In a recent issue of The New Yorker, Jonathan Franzen describes the way songbirds are hunted in Europe. They’re caught on lime sticks “straight switches, about thirty inches long, that are coated with the gluey gum of the Syrian plum and deployed artfully, to provide inviting perches, in the branches of low trees,” in orchards and vineyards. And then skewered and cooked. You can make a lot of money in Cyprus and Malta catching birds. At least a billion die each year.
All summer, as my mother regains her speech after her stroke, I’ve been watching the birds here. Phoebes coaxing their babies out of the nest. Broad-winged hawks teaching their fledglings how to hunt. Yesterday, I heard the hawks calling to each other in the thick trees below our house. They were invisible and electric. Franzen says that seven million song thrushes are killed each year in the bucolic Italian countryside. It’s part of the culture, people tell him, to shoot wild game.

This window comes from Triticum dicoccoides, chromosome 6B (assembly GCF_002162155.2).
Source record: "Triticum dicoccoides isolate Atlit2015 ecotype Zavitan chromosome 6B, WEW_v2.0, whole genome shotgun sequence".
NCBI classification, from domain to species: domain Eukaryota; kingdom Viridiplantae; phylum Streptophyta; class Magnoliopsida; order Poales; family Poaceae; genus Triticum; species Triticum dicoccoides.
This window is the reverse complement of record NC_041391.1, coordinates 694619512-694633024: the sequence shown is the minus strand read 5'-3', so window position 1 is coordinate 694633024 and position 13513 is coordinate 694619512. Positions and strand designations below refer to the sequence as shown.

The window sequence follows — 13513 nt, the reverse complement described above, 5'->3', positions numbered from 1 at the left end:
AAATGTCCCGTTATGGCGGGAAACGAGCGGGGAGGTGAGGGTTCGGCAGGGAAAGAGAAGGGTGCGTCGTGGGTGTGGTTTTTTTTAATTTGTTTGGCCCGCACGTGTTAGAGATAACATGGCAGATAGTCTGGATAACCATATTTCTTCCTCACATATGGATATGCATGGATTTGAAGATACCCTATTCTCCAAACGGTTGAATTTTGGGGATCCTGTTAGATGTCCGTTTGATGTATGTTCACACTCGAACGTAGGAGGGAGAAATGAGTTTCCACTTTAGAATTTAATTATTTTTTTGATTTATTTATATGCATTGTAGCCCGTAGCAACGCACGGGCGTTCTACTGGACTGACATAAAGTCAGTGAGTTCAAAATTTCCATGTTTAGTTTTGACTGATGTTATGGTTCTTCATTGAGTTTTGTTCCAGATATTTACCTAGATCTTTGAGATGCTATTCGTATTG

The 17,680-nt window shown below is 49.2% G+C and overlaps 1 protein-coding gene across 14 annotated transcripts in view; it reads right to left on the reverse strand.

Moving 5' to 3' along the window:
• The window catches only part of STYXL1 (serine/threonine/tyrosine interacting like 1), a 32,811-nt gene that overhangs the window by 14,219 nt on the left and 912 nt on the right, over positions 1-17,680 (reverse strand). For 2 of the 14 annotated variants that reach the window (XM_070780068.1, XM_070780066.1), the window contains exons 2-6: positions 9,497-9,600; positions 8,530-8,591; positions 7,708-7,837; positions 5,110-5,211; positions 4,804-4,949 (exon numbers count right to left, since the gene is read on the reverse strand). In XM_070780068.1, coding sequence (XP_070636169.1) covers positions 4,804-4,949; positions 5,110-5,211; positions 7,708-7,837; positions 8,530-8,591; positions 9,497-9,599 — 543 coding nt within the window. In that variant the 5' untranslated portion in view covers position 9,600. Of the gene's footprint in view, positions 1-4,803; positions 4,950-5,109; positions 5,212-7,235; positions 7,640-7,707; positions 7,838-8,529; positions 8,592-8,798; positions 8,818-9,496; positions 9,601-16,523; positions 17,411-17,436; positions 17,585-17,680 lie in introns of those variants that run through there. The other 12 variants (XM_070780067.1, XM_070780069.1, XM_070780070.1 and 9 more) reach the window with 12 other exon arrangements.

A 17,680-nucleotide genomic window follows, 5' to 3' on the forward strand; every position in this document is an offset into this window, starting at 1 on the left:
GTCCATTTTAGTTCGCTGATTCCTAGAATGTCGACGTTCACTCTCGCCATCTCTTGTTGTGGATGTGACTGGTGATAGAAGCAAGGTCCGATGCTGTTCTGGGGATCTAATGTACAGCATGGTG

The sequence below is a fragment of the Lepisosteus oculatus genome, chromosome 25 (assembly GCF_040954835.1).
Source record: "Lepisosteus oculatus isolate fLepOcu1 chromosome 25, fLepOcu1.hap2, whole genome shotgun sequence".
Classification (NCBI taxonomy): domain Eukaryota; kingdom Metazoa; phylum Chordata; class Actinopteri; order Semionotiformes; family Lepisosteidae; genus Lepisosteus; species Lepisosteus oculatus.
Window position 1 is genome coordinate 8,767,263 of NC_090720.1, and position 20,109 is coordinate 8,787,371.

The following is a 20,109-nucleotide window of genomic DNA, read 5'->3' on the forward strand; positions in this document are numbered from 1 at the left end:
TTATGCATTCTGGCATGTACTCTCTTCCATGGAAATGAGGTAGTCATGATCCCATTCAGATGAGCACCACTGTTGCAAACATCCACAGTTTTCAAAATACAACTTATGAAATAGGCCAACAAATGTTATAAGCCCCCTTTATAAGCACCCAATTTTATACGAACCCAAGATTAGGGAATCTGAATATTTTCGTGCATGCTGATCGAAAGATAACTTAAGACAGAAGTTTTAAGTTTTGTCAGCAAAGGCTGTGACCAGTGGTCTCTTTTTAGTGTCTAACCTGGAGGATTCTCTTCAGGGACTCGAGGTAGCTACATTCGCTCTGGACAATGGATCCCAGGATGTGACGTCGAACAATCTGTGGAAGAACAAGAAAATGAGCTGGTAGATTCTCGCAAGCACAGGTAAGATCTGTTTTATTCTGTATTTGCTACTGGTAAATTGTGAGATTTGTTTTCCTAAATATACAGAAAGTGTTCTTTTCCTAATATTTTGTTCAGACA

I guess I’ve been naive. I thought migratory birds were protected everywhere. They are mostly, Franzen tells me, but not all counties abide by the laws.
Once I traveled to Dominica to visit a friend who worked in the British version of the Peace Corps. I saw hummingbirds on sticks, sugared and sweet, for sale. I couldn’t imagine eating the delicate, invisible bones of a hummingbird. But I eat chicken. I figure I’ve been sorting out what variety of bird is invaluable and what variety I can eat.
The kestrels wake us these August mornings with their chatter. I miss the phoebes now all flown from their nest near the kitchen window. In Philadelphia there’s a cardinal who sits in the big elm near our third floor deck and serenades us some mornings. And blue jays, robins, purple finches, familiar but welcome.
I can’t imagine a world not laced and entwined with birdsong.